Tips for getting my 3yr old to gain confidence - The Horse Forum
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post #1 of 6 Old 10-17-2010, 11:31 AM Thread Starter
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Location: Vermont
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Tips for getting my 3yr old to gain confidence

I have a 3yr old whom i got from a kill pen early summer. He has come a long ways, is basically back to health, and is going well under saddle. He is basically a trusting and loving horse, but he every so often has moments where I can just see him tense. Just to look at his apperance he doesnt look tense, his head can be low ect, but knowing him, he just isnt as relaxed as he usually is. Sometimes this happens when i put his halter on/off, or if im ridding, or brushing...there isnt really a rhyme or reason that I can find. I have worked with him on accepting a tarp near him, on him, beside him ect. He was freaked at first, but now is like what ever and it seems when i point him at something new, he is like... "I can do it, its still not as bad as that tarp was". Anyways, i want to work on him some more with his confidence...i guess some might call this the parelli games? I dont really follow the clinicians....any tips?
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post #2 of 6 Old 10-17-2010, 12:03 PM
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I suggest just spending time with him. If you ride him, go for walks, brush hime and so on, he'll get used to it and he will also learn that he can trust you, in whatever situation.
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post #3 of 6 Old 10-17-2010, 12:11 PM Thread Starter
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I spend about 1 hr a day doing grooming, lounge work, ground work stuff and ride for about 1 hr a day.
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post #4 of 6 Old 10-17-2010, 01:16 PM
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I think the suggestions about continuing to work with him are good. Just spend time with him for sure. The more consistent you are, the more he will learn he can rely on you. And when he knows he can rely on you and predict your behavior, he will begin to trust you.

As for the games and clinicians I do know the games, but I don't follow them to the T. I just work with each horse and what works for them. It's a great thing you are doing working with him around new things. I think you should continue with that and it will increase his confidence. The more times he is exposed to something scary with you in the lead and nothing bad happens - the more he will trust you. So, just keep coming up with new obstacles. Try a big trash can, a plastic bag, a yoga ball (or beach ball, just make it BIG), a mail box, a platform such as a flat trailer or solid (enough to support his weight) pallet, a plastic barrel, travel near dogs you know will bark at the fence - just make sure you know the fence is secure, and so on. Have fun with it, look up what other horses have found to be scary, and bring him too it. This goes back to spending time and being consistent so he can rely on you. If he knows he can rely on you when something scares him he will start to trust you, then he'll be confident in you. But also being exposed to so many things that would normally cause him to flight and overcoming that will build confidence in himself.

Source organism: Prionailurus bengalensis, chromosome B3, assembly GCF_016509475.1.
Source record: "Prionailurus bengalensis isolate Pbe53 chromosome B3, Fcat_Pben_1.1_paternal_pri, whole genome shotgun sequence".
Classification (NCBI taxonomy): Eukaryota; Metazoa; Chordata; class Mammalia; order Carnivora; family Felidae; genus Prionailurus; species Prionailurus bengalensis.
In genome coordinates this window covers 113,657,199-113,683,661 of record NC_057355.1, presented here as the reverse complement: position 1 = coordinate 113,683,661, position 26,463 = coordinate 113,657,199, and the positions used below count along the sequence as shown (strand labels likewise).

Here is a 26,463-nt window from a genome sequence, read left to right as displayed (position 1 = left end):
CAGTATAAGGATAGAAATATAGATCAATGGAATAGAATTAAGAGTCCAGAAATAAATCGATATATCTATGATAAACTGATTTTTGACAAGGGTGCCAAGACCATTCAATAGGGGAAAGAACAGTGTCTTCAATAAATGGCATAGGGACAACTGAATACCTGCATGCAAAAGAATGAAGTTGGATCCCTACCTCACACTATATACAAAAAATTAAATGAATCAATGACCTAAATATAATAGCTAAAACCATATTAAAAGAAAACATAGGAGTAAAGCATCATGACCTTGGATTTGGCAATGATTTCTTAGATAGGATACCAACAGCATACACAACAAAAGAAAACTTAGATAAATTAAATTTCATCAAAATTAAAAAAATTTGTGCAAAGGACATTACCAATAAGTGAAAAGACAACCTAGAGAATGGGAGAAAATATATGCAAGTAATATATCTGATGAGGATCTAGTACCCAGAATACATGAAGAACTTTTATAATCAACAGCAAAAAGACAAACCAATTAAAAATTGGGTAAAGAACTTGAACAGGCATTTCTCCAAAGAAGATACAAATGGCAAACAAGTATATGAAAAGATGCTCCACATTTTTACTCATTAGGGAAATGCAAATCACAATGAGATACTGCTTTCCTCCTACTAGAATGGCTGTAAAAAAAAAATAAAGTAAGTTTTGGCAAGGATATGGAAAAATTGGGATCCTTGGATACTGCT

I think you're on a great path! Good luck! I have dozens of more suggestions if you want!

No single trainer or horse person has all the answers for every single horse. Take the time to learn everyone's methods and work on your own at the same time. Find what works for you. My journey with the horses I get to play with:
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post #5 of 6 Old 10-17-2010, 01:41 PM Thread Starter
Join Date: Sep 2010
Location: Vermont
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My Rocky Mountain who is 18 isnt bothered by anything, so this whole "baby" thing to me is new :). I have never had a young horse. I am trying to expose him to everything I can. Right now he is at my friends house and she is helping me, which is great because she is good with the youngsters. We went trail ridding the other day (he has only been on 4 other trail rides that i know of), and he was great, we had some dogs come running up to us and bark and he didnt even care. (they are dogs we know). I am thinking of doing a obsticle clinic with him next weekend, so we will see how that goes. We are only walking troting and whoa under saddle. I have no desire to rush with him and go fast. I want a nice calm trusting horse.
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post #6 of 6 Old 10-17-2010, 01:43 PM
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Lead him around a lot, go for walks. Make sure you get at least one scary incident per walk-- preferably low-level-- because unless there's a little fear to overcome, you won't advance your trust, I've found.
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